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House passes National Defense Authorization Act, but 3 Republicans opposed passage
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House passes National Defense Authorization Act, but 3 Republicans opposed passage

The measure is likely dead on arrival in the Senate.

In a 217-199 vote, the House of Representatives passed the "Servicemember Quality of Life Improvement and National Defense Authorization Act for Fiscal Year 2025."

The vote was mostly along party lines, but six Democrats joined with 211 Republicans to pass the measure, while three Republicans voted with 196 Democrats against passage.

'Whether an egg is fertilized inside or outside of the womb, LIFE BEGINS AT CONCEPTION!'

The three Republicans who opposed passage of the NDAA were Reps. Thomas Massie of Kentucky, Marjorie Taylor Greene of Georgia, and Matt Rosendale of Montana.

In a statement, Rosendale explained that his opposition to the measure pertained to in vitro fertilization. The congressman noted, "In a world where alternatives to IVF are plentiful, it is unacceptable that this year's NDAA made the American people liable financially for the expansion of this life destroying practice. Despite two of my amendments being included, its utter failure to give voices to the voiceless is sickening."

"Whether an egg is fertilized inside or outside of the womb, LIFE BEGINS AT CONCEPTION! The number of CHILDREN murdered through IVF embryo destruction every year is DOUBLE the number of abortions performed by Planned Parenthood. Where are the Pro Life groups?" Rosendale tweeted.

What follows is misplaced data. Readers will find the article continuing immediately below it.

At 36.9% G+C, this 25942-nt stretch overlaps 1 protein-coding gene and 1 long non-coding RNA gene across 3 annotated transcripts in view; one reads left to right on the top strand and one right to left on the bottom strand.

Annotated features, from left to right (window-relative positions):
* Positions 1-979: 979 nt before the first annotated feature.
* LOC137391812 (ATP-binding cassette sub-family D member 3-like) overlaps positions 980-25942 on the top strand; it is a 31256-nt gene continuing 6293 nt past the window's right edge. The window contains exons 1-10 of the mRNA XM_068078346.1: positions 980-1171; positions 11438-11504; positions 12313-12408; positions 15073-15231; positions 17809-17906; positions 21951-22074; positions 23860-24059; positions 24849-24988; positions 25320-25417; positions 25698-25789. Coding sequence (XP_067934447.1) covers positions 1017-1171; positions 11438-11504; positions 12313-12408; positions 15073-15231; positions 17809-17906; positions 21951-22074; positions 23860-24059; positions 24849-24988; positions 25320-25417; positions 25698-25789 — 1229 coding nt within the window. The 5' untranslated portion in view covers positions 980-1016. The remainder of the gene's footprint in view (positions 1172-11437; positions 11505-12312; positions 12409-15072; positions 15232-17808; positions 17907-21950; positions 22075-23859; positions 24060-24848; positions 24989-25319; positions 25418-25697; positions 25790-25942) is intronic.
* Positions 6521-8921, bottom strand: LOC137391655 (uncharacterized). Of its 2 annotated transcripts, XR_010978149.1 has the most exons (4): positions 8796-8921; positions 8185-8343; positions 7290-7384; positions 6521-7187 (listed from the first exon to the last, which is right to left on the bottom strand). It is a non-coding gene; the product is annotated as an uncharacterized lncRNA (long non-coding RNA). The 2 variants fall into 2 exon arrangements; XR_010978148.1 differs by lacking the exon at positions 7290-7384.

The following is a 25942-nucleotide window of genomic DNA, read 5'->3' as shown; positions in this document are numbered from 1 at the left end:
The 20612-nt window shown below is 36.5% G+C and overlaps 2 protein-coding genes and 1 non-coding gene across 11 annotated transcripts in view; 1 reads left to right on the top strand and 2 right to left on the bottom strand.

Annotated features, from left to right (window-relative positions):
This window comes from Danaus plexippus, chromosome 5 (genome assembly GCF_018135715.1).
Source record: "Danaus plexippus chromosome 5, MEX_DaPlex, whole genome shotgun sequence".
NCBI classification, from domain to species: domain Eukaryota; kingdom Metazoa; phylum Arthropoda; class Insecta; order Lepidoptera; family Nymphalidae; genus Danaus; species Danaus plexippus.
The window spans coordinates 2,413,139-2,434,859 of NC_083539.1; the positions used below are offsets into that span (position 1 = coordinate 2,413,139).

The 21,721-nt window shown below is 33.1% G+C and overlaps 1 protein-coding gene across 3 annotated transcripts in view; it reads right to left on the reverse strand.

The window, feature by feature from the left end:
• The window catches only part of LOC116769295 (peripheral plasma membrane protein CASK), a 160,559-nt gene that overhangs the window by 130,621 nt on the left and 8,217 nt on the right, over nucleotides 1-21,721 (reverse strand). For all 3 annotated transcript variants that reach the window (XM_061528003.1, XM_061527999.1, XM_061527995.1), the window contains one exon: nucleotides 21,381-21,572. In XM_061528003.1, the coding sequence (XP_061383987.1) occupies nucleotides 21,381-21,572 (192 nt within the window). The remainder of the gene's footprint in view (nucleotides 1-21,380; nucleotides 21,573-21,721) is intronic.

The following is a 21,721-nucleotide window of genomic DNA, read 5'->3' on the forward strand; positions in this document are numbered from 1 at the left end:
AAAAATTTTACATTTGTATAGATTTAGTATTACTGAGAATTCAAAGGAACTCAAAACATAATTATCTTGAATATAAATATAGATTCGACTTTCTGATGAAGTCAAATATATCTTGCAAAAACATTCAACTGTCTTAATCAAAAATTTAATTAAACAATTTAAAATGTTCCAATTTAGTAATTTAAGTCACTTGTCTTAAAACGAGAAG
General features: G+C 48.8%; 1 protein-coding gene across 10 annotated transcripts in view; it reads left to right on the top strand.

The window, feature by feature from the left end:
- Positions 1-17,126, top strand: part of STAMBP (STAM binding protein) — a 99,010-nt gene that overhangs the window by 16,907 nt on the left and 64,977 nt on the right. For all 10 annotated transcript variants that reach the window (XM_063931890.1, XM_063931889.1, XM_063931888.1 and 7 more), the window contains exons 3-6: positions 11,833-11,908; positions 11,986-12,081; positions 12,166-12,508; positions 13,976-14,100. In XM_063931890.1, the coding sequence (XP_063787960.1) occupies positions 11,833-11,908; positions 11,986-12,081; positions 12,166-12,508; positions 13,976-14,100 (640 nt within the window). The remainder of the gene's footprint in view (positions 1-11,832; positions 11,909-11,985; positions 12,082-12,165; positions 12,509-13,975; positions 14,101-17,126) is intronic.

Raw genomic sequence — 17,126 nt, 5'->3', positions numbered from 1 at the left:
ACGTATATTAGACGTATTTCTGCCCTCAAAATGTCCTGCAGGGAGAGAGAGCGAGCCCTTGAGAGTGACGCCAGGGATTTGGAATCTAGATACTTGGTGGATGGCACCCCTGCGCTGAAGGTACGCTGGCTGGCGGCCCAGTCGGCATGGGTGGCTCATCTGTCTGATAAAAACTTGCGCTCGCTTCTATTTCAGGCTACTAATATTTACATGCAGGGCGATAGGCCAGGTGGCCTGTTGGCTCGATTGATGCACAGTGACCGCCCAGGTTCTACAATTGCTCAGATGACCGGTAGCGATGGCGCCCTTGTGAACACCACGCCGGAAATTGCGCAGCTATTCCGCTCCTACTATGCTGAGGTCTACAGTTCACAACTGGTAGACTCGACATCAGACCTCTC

GOP Rep. Marjorie Taylor Greene pushed an amendment to the NDAA that would have stipulated that no "funds made available by this Act may be used for assistance to Ukraine." But the House torpedoed the amendment in a 74-343 vote.

House Armed Services Committee Chair Rep. Mike Rogers of Alabama (R) said that nothing in the measure authorizes aid for Ukraine but that the amendment would cut off funding for Marines to protect the U.S. embassy in Kyiv and cut the Defense Department's ability to monitor weapons systems America has given to the Eastern European nation.

"If the NDAA isn't authorizing funding for Ukraine, then my amendment to explicitly prohibit it would have passed. But the Ukraine over America caucus in the House knows money is going to be authorized, so they blocked my amendment. Ukraine funding is in the NDAA, but this time they tried to trick members of Congress into thinking it wasn't. It's ridiculous and insulting to every American taxpayer," Greene tweeted.

The House's National Defense Authorization Act will likely fail to clear the Senate chamber.

Senate Majority Leader Chuck Schumer blasted the measure, declaring in a post on X, "The NDAA coming out of the House is loaded with anti-LGBTQ+, anti-choice, anti-environment, and other divisive amendments guaranteed not to pass the Senate. We will have to work together to pass a bipartisan NDAA that honors and respects all who serve in defense of our nation."

House Speaker Mike Johnson said in a statement, "This year's NDAA will refocus our military on its core mission of defending America and its interests across the globe, fund the deployment of the National Guard to the southwest border, expedite innovation and reduce the acquisition timeline for new weaponry, support our allies, and strengthen our nuclear posture and missile defense programs."

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Alex Nitzberg

Alex Nitzberg

Alex Nitzberg is a staff writer for Blaze News.
@alexnitzberg →